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I notify some listeners in a loop.

for (Iterator it = listeners.iterator(); it.hasNext();) {
    MyListener l = (MyListener) it.next();
    l.notifyEvent(event);
}

I have no idea what the listener is doing within the notify method - it might take very long or be blocked waiting for input. To guarantee the responsiveness of the system, I want to allow for a maximum processing time before going on with the next listener.

What is an accepted pattern to guarantee a max processing time for a method call?

I think of two possibilities:

  • spawn a new thread for the notification. If it doesn't return in time, make a new thread and process the next listener with it. When the first one eventually returns, just let it die . Can you give code examples for this strategy?
  • send an interrupt to the currently processing listener thread and hope that this makes it return.

Any other ideas or best practices?

PS: I use the java.util.concurrent backport with Java 1.4, so j.u.c constructs are available.

Edit: here's a solution I developed. It uses ExecutorServices so it is a bit heavy to achieve this simple purpose. It uses only one additional thread until that thread gets stuck in a listener. It then spawns a new thread (in the new ExecutorService) to go on working with the next listeners. Note: this solution is not thread-safe nor concurrency capable. Only one thread should call doNotify()

private final Queue listeners = new ConcurrentLinkedQueue();
private final long timeout;
private final TimeUnit unit;
private ExecutorService threadPool = Executors.newFixedThreadPool(1);

public void doNotify(){
    for (Iterator it = listeners.iterator(); it.hasNext();) {
        final MyListener l = (MyListener) it.next();
        Future future = threadPool.submit(new Runnable() {
            public void run() {
                l.notifyEvent();
            }
        });
        try {
            future.get(timeout, unit); // wait for task to be executed
        } catch (InterruptedException e1) {
            // ignore for now
        } catch (ExecutionException e1) {
            // ignore for now
        } catch (TimeoutException e1) {
            threadPool.shutdown(); // pool accepts no new tasks, and will exit when done
            threadPool = Executors.newFixedThreadPool(1); // make new thread for next listener
        }
    }
}
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3 Answers 3

up vote 1 down vote accepted

If the listeners are independent, and if you don't care about their "responses" or any callbacks, you could simply spawn a thread for each listener that notifies the listener. If you do want to give them some time to finish before you go on, you could call Thread.join(millis) on each thread a timeout.

If you care about the maximum number of threads, you could use the same approach but with a thread pool instead. However then you're in a bit of trouble if the number of "blocking" listeners exceeds the number of threads in your thread pool.

Keep in mind that Thread.stop is deprecated for good reasons.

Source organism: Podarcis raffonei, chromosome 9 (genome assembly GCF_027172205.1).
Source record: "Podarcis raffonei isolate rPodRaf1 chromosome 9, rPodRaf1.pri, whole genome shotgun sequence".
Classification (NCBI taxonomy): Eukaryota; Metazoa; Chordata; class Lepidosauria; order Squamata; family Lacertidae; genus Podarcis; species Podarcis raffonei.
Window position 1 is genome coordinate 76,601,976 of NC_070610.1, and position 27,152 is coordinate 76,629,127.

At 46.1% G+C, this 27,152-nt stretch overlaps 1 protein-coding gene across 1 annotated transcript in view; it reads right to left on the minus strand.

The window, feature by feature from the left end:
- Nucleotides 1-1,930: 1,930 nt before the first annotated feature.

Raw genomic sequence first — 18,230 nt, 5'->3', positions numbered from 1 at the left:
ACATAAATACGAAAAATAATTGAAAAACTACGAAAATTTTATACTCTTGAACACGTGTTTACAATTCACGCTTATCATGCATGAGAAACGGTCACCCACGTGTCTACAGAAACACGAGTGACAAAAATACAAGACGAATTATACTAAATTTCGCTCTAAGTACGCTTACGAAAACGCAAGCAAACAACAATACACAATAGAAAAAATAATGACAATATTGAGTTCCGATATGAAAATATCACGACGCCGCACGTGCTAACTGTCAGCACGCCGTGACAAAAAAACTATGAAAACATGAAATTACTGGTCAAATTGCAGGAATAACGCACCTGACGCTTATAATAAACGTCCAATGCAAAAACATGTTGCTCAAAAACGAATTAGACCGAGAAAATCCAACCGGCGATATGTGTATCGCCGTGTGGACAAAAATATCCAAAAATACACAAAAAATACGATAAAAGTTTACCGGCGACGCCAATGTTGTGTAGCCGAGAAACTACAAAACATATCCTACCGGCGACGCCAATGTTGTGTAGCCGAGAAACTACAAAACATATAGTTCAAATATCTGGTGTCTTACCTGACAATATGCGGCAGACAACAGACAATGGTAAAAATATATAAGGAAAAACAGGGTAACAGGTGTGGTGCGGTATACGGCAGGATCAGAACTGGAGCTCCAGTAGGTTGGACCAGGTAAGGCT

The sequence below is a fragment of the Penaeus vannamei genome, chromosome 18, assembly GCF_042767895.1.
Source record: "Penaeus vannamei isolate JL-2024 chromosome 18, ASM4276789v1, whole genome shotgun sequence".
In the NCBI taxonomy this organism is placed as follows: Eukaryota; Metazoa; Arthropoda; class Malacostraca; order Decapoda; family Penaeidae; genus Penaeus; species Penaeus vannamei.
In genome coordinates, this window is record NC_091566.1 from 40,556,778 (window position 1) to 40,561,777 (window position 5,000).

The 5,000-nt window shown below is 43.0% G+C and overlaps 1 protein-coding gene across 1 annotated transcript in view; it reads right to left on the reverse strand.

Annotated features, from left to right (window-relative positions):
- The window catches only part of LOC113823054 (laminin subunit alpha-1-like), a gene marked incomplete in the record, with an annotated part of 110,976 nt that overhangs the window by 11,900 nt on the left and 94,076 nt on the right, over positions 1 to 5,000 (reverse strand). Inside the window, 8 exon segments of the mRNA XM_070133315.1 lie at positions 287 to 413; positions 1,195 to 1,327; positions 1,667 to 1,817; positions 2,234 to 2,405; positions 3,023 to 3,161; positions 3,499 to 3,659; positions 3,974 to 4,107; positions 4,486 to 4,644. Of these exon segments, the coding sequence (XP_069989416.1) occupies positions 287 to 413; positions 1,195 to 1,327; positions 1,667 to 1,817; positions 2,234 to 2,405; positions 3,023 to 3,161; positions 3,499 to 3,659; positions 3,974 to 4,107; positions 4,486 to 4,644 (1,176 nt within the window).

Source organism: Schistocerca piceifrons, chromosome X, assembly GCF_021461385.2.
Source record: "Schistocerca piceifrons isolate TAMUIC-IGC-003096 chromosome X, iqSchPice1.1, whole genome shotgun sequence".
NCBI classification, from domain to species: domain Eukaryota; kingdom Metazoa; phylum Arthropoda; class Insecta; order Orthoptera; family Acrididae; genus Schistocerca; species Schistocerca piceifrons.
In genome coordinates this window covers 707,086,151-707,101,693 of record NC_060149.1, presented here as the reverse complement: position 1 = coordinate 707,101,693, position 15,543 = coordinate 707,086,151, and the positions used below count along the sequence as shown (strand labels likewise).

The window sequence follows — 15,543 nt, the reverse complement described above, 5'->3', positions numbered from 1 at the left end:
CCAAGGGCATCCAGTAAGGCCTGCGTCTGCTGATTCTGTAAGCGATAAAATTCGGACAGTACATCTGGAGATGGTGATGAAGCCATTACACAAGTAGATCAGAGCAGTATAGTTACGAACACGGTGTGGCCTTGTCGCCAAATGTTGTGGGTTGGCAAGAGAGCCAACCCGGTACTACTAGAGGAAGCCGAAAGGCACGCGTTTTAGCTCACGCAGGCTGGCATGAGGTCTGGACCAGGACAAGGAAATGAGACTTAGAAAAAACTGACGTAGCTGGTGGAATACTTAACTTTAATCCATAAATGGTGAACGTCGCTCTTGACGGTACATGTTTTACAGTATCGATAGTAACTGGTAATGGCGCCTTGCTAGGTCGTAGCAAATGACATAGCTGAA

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Thanks for the input. I will build on that. For a lot of listeners, your solution will spawn a lot of threads which I want to avoid. A new thread should be made only if needed (assuming, normal listener reply in time). –  Philipp Jan 27 '11 at 15:21
    
@Philipp, well, that's why I mentioned thread pools as an alternative design choice. –  aioobe Jan 27 '11 at 15:45

Just for clarification: if you dont control the code of MyListener (even if you spawn a new thread) you will never be able to be control the time it waste. There is no way to force a thread to shutdown or interrupt, or to be sure he will respect your allowed time.

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There is no way to force a thread to shutdown, Well, there is the Thread.stop method, but it should be used with extreme care (if at all). –  aioobe Jan 27 '11 at 15:46
    
Thread.stop is deprecated and should not be used. –  Steve Kuo Jan 27 '11 at 16:30
    
Thread.stop is deprecated because if you 'kill' a thread and dont know how to free the resources it was using you may have a leak of whatever. If you dont control the code of MyListener and kill the thread you cannot predict what you may lose. And it should be something important :) –  Plínio Pantaleão Jan 28 '11 at 12:53

Since you don't control the code in the listeners, you should keep in mind that most listeners will be written with the assumption that they're running on the event dispatch thread. Running them on a background thread may lead them to make calls into AWT or Swing methods that aren't thread-safe.

If this is restricted to a particular MyListener interface which you control, then you'll at least want to add a caveat to its javadoc that MyListener.notify() is not guaranteed to be invoked on the EDT.

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"most listeners will be written with the assumption that they're running on the event dispatch thread" ... Are you assuming he is talking about AWT/Swing listeners? –  aioobe Jan 27 '11 at 12:38
1  
My question is about threading in general not Swing/AWT. If it is of any importance for him, the listener can check what thread calls it before doing anything. –  Philipp Jan 27 '11 at 15:18
    
Okay, sorry. I assumed if you were looking to avoid blocking a thread and listeners were involved, odds were good that the thread in question was the EDT and the listeners were AWT/Swing event listeners. Sorry for jumping to conclusions. –  Matt McHenry Jan 28 '11 at 4:12

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